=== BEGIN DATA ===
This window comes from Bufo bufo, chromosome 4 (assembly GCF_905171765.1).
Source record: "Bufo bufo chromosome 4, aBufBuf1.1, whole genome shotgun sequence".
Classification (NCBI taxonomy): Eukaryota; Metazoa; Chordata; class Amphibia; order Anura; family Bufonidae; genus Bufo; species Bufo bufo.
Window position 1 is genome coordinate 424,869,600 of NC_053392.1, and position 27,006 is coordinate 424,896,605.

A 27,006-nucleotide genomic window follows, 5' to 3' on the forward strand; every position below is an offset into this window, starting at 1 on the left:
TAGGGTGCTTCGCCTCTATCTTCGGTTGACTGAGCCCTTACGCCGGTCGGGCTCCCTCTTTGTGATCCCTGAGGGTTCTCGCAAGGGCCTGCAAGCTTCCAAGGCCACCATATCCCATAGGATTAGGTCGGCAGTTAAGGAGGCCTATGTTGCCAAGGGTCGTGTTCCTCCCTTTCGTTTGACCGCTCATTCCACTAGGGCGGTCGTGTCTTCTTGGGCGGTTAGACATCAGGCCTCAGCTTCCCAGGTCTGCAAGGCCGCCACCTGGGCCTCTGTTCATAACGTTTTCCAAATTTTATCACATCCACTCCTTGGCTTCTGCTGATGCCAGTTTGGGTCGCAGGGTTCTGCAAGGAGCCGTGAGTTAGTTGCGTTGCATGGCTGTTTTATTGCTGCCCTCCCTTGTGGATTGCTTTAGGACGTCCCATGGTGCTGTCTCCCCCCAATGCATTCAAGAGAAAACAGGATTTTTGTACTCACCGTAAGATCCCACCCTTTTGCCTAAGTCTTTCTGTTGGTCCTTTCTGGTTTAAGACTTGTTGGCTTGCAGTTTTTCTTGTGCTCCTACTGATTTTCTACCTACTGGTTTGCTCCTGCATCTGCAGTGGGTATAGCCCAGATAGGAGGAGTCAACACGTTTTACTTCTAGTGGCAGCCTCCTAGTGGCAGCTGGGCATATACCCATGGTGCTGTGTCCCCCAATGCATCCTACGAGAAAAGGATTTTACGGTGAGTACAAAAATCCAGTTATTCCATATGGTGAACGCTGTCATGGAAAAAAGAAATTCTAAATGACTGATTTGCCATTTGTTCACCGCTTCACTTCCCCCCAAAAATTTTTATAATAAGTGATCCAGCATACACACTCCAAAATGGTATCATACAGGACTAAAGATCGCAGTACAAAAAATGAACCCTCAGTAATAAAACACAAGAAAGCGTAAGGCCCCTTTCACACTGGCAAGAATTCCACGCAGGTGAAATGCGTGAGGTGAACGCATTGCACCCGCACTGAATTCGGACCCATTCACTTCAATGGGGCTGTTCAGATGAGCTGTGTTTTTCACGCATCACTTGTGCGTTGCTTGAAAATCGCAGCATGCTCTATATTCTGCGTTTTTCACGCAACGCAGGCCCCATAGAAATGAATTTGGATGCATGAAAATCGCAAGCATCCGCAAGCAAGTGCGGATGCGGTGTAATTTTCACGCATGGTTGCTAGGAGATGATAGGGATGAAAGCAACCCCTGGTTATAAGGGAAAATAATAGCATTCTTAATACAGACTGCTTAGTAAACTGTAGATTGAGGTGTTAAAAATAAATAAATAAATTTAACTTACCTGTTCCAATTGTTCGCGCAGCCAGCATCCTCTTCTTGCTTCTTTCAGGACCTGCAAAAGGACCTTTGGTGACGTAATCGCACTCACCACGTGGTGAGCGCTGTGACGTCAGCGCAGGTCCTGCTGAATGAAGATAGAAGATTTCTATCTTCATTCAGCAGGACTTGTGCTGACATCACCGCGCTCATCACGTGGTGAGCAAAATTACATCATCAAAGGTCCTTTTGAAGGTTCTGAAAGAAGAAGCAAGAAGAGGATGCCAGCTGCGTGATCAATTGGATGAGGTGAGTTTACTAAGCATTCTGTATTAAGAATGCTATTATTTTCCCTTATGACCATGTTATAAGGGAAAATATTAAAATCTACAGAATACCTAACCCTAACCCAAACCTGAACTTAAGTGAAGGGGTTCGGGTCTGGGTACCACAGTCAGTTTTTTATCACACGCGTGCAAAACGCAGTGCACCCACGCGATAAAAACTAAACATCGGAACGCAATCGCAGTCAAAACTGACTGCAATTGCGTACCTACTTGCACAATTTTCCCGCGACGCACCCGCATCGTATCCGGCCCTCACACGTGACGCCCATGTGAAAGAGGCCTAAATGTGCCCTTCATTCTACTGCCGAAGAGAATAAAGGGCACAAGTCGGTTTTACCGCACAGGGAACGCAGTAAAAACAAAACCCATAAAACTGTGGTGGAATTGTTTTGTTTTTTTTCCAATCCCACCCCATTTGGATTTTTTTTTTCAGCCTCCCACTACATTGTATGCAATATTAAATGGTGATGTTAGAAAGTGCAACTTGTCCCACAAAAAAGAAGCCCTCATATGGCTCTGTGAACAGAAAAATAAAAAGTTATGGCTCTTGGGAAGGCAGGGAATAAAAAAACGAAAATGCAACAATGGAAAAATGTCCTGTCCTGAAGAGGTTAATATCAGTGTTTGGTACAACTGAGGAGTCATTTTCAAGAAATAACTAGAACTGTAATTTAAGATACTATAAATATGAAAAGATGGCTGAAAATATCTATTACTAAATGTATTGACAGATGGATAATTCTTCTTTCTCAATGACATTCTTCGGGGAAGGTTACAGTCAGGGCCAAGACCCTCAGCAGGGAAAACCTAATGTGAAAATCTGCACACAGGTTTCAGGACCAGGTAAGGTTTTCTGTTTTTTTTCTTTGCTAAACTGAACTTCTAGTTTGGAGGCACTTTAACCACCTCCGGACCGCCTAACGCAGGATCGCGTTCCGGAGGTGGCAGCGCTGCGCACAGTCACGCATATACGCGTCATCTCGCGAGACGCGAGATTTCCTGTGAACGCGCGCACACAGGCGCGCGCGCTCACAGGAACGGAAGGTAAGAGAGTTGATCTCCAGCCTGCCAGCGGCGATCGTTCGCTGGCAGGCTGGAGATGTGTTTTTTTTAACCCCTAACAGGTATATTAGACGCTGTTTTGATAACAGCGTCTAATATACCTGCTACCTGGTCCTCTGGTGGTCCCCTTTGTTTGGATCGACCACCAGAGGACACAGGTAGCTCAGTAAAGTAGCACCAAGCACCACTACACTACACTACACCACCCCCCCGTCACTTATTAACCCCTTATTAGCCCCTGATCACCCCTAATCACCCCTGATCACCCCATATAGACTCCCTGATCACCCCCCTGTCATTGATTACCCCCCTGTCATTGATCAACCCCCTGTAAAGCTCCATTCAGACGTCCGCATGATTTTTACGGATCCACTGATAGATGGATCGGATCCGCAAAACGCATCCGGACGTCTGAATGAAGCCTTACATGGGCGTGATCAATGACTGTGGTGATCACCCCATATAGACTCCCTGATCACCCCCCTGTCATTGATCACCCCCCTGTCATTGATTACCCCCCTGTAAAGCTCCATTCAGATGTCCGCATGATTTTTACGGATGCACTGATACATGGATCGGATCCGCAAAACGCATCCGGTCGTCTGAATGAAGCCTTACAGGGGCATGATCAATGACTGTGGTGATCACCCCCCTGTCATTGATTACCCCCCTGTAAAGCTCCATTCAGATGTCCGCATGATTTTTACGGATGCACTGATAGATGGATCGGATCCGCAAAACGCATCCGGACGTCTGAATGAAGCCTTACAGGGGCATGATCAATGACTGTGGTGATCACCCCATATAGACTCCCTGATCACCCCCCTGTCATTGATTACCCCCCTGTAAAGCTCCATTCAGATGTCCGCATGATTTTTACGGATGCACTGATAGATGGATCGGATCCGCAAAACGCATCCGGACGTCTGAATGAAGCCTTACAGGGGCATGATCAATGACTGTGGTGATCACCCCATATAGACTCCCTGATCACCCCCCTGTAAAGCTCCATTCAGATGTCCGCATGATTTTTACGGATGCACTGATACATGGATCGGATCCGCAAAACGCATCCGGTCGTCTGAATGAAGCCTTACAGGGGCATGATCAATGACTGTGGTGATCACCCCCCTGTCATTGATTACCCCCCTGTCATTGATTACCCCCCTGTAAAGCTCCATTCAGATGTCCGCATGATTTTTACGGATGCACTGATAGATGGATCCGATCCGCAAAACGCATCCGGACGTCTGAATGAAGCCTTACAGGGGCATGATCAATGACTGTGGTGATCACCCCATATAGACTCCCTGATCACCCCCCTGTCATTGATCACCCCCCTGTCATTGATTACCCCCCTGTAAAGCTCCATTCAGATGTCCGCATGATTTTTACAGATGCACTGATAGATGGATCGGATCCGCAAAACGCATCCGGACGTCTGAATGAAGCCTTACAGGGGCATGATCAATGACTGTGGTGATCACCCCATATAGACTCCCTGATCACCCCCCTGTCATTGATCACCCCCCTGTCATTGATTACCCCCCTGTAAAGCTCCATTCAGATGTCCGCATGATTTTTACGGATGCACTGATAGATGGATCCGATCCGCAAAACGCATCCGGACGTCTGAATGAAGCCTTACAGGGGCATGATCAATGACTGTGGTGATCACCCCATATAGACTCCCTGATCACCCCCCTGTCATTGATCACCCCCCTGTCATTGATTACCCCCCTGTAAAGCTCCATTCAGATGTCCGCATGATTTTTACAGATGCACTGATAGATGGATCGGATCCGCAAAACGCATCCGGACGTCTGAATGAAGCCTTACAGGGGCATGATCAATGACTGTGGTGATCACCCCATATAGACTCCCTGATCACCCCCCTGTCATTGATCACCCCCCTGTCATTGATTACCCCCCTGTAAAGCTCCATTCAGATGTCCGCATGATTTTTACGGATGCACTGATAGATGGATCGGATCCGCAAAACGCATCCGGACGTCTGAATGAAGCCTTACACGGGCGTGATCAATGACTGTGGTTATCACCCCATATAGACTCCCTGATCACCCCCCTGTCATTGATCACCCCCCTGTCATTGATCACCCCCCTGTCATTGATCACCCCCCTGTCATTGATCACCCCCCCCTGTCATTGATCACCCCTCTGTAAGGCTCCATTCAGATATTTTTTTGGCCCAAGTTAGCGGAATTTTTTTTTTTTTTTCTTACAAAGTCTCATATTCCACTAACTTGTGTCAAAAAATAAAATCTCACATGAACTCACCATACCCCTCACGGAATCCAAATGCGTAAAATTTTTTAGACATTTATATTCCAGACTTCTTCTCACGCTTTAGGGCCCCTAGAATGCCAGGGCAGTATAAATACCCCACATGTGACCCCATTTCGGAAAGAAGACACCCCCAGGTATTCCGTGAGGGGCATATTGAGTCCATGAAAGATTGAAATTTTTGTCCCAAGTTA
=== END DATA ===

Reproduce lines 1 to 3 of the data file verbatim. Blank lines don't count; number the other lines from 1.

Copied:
This window comes from Bufo bufo, chromosome 4 (assembly GCF_905171765.1).
Source record: "Bufo bufo chromosome 4, aBufBuf1.1, whole genome shotgun sequence".
Classification (NCBI taxonomy): Eukaryota; Metazoa; Chordata; class Amphibia; order Anura; family Bufonidae; genus Bufo; species Bufo bufo.